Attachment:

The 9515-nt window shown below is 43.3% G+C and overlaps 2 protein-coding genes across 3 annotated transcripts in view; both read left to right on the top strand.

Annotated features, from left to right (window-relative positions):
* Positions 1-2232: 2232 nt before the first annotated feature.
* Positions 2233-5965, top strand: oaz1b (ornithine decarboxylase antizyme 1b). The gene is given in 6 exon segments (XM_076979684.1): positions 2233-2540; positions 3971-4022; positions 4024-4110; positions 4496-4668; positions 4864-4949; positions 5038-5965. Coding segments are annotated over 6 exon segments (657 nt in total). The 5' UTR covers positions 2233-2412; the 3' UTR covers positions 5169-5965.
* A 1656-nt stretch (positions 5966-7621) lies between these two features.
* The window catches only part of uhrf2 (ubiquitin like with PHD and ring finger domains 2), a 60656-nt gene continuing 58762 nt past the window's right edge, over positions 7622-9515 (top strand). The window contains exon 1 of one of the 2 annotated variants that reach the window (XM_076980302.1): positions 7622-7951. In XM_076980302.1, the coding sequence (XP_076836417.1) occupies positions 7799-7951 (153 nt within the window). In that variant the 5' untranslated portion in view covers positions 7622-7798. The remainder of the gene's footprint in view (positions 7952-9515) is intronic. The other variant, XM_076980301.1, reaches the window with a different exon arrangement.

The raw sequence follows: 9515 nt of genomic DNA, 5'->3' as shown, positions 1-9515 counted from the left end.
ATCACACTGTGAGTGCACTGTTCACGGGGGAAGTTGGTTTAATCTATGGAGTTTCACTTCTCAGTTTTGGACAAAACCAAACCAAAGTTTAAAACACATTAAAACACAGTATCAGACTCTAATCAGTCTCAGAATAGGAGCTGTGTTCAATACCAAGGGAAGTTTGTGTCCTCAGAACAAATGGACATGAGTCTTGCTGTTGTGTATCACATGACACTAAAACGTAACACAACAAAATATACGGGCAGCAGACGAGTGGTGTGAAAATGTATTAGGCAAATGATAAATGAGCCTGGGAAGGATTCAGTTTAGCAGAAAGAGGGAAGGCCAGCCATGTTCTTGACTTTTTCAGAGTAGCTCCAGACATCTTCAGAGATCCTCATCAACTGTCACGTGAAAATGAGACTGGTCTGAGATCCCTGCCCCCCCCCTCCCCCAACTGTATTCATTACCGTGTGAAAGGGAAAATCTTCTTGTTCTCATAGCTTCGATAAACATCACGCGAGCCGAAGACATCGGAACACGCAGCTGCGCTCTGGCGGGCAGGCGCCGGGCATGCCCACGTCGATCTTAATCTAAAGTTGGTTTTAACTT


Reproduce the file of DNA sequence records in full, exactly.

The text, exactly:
The 9515-nt window shown below is 43.3% G+C and overlaps 2 protein-coding genes across 3 annotated transcripts in view; both read left to right on the top strand.

Annotated features, from left to right (window-relative positions):
* Positions 1-2232: 2232 nt before the first annotated feature.
* Positions 2233-5965, top strand: oaz1b (ornithine decarboxylase antizyme 1b). The gene is given in 6 exon segments (XM_076979684.1): positions 2233-2540; positions 3971-4022; positions 4024-4110; positions 4496-4668; positions 4864-4949; positions 5038-5965. Coding segments are annotated over 6 exon segments (657 nt in total). The 5' UTR covers positions 2233-2412; the 3' UTR covers positions 5169-5965.
* A 1656-nt stretch (positions 5966-7621) lies between these two features.
* The window catches only part of uhrf2 (ubiquitin like with PHD and ring finger domains 2), a 60656-nt gene continuing 58762 nt past the window's right edge, over positions 7622-9515 (top strand). The window contains exon 1 of one of the 2 annotated variants that reach the window (XM_076980302.1): positions 7622-7951. In XM_076980302.1, the coding sequence (XP_076836417.1) occupies positions 7799-7951 (153 nt within the window). In that variant the 5' untranslated portion in view covers positions 7622-7798. The remainder of the gene's footprint in view (positions 7952-9515) is intronic. The other variant, XM_076980301.1, reaches the window with a different exon arrangement.

The raw sequence follows: 9515 nt of genomic DNA, 5'->3' as shown, positions 1-9515 counted from the left end.
ATCACACTGTGAGTGCACTGTTCACGGGGGAAGTTGGTTTAATCTATGGAGTTTCACTTCTCAGTTTTGGACAAAACCAAACCAAAGTTTAAAACACATTAAAACACAGTATCAGACTCTAATCAGTCTCAGAATAGGAGCTGTGTTCAATACCAAGGGAAGTTTGTGTCCTCAGAACAAATGGACATGAGTCTTGCTGTTGTGTATCACATGACACTAAAACGTAACACAACAAAATATACGGGCAGCAGACGAGTGGTGTGAAAATGTATTAGGCAAATGATAAATGAGCCTGGGAAGGATTCAGTTTAGCAGAAAGAGGGAAGGCCAGCCATGTTCTTGACTTTTTCAGAGTAGCTCCAGACATCTTCAGAGATCCTCATCAACTGTCACGTGAAAATGAGACTGGTCTGAGATCCCTGCCCCCCCCCTCCCCCAACTGTATTCATTACCGTGTGAAAGGGAAAATCTTCTTGTTCTCATAGCTTCGATAAACATCACGCGAGCCGAAGACATCGGAACACGCAGCTGCGCTCTGGCGGGCAGGCGCCGGGCATGCCCACGTCGATCTTAATCTAAAGTTGGTTTTAACTT